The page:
Boston Bombings: Lessons for India

24 Apr, 2013    ·   3893

Ashok Bhan highlights the need for a national resolve and institutionalizing mechanisms to deal with terrorism

Ashok Bhan
Ashok Bhan
Distinguished Fellow

Those who watched the footage of orderly public behavior and response of emergency services soon after the Boston marathon blasts will realize how much India has to learn as a society to respond to a terror attack. No crowding, no slogan shouting, no protests and of course no questions asked whether it was an intelligence or police failure and whether any intelligence had been provided by the Federal agencies. While silently mourning the victims, every one displayed maturity and helped preserve the scene of crime and allow relief work. All that the police spokesperson said was that it was a terrorist attack, candidly accepting that there was no initial lead to the perpetrators of the crime.  

Three days later, President Obama in an interfaith congregation instantly struck a chord with the audience claiming in him and the first lady “a piece of Boston”. While mourning the deaths he remembered to profusely thank the police, fire services, guards, nurses, doctors and citizens. By promising that perpetrators “will be found” and will “face justice” and announcing to a standing ovation that next year “the world will return to this great American city to run harder than ever and to cheer even louder for the 118th Boston Marathon”, the President right away set an agenda for the investigators, security machinery, community and the organizers of marathon. People from all faiths and across political spectrum cheered to endorse the President’s affirmation that a “bomb can’t beat us” and the “spirit of the country shall remain undimmed”. He was making a strong statement that in dealing with terrorism all Americans were together irrespective of caste, creed, faith and political affiliation.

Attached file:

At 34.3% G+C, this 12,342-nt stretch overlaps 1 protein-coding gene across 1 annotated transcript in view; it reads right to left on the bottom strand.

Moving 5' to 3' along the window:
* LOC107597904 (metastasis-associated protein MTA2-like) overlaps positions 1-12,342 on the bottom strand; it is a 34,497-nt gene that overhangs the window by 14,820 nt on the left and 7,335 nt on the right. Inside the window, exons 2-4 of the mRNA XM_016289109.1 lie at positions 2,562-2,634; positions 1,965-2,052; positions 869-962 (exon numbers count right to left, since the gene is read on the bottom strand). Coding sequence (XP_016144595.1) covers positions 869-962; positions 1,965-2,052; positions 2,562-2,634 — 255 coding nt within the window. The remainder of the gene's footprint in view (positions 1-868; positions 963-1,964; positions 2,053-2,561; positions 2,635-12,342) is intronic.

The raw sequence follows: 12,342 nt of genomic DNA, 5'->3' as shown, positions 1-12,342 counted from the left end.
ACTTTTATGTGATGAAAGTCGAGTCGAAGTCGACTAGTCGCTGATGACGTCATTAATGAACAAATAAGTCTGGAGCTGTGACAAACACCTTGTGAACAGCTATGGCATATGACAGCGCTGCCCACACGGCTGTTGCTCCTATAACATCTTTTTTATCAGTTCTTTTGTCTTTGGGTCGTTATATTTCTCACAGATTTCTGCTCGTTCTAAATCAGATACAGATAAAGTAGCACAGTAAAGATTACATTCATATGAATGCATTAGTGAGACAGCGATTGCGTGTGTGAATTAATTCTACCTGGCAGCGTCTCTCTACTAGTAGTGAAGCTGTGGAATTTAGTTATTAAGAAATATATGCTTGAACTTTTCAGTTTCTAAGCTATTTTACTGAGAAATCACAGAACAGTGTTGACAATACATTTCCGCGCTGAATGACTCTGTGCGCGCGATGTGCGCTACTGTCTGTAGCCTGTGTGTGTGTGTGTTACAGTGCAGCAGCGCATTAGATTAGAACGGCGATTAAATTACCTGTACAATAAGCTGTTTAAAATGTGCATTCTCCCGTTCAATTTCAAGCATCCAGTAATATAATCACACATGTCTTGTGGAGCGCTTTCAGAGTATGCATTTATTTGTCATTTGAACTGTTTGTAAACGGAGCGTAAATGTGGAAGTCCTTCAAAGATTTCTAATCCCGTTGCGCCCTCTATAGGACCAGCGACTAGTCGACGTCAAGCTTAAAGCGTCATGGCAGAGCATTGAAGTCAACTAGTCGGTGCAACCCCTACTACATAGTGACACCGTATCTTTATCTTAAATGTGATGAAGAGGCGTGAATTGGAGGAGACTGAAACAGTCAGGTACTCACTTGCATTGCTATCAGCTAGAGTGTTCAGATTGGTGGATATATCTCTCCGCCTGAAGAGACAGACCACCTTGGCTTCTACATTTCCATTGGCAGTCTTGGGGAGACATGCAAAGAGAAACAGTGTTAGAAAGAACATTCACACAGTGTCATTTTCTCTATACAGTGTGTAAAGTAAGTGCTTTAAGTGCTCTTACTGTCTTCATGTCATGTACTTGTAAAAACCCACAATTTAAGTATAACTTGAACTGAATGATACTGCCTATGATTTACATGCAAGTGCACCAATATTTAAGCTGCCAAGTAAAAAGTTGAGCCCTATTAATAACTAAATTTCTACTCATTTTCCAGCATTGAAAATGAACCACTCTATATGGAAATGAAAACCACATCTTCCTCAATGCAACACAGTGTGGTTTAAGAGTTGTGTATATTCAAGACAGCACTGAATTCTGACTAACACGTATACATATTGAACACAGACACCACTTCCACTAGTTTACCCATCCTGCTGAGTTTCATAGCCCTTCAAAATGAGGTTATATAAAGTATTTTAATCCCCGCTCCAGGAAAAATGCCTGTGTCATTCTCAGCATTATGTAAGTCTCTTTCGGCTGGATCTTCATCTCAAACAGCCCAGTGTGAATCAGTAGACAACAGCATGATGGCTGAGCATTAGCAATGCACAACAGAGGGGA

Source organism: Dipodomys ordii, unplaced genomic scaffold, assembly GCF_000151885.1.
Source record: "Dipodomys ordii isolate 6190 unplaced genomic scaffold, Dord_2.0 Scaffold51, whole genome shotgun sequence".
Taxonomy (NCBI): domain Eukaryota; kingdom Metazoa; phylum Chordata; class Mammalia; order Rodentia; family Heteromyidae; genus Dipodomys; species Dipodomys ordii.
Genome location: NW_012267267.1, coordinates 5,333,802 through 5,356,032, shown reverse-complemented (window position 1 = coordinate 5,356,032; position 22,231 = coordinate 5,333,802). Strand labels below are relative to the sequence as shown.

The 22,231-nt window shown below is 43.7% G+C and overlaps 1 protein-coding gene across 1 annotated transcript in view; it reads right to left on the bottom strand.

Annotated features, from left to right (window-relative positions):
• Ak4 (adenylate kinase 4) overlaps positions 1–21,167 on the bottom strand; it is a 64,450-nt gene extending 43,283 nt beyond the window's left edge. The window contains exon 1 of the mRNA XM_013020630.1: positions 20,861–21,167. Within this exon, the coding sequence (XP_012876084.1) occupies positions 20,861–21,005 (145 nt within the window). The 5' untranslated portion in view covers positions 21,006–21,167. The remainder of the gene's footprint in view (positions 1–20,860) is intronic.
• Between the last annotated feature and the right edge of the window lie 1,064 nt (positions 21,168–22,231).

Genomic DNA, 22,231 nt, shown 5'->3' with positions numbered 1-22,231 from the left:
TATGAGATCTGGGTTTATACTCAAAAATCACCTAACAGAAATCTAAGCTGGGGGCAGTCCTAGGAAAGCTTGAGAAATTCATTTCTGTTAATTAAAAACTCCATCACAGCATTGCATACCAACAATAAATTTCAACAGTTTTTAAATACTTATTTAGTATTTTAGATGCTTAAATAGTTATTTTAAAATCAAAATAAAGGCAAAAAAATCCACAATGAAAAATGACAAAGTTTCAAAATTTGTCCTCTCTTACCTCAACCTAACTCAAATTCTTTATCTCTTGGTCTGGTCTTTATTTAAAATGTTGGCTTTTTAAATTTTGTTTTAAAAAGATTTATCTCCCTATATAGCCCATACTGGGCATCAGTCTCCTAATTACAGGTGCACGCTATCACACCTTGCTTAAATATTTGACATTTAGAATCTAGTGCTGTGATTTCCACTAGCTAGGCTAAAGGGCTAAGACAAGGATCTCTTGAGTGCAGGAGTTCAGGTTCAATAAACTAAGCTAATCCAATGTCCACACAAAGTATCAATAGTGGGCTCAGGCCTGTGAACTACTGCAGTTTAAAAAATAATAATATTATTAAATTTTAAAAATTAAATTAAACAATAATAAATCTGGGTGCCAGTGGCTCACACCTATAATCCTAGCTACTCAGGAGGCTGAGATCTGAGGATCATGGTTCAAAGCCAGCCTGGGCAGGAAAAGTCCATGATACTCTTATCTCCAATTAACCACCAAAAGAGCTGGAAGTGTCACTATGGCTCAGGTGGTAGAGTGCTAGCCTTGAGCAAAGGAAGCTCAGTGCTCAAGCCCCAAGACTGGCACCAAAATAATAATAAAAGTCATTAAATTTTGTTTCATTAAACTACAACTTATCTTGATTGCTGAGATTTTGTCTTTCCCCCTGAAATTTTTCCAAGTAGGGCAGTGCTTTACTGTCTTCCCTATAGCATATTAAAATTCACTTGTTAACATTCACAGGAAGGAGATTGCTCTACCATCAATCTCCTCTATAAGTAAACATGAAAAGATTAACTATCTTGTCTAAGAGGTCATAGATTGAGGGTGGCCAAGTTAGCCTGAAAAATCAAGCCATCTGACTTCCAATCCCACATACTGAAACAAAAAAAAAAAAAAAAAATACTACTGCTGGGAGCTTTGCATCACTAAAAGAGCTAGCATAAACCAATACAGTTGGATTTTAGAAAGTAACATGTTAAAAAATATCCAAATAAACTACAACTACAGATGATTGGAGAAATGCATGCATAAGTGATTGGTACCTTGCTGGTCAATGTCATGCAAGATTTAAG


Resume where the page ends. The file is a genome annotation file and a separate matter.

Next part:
What sets Americans apart from us in dealing with terrorism? The Americans have faith in their systems; in the instance case their security apparatus. They have made substantial investment in strengthening it post 9/11. Technology has been leveraged for intelligence gathering, prevention as well as investigations. No exceptions at airports or other protected places, no VIP culture and no humiliating of security personnel for doing their legitimate duties. They are confident of catching the perpetrators. And they indeed got the Boston bombers in good time.

In India, with some honorable exceptions, most of the states are unwilling to invest in developing infrastructure and trained personnel to fight terrorism. They have starved police forces of “quality” and insist on “quantity” to serve the short term interests of the party in power. Therefore, the police in these states are incapable of having a “firm grip” over terrorism and people have no faith in them.  After each incident the knee jerk reaction begins. It is a pity that even before investigators could find any clues the recent incident in Bangalore was clumsily politicized. This is not the way to fight terrorism.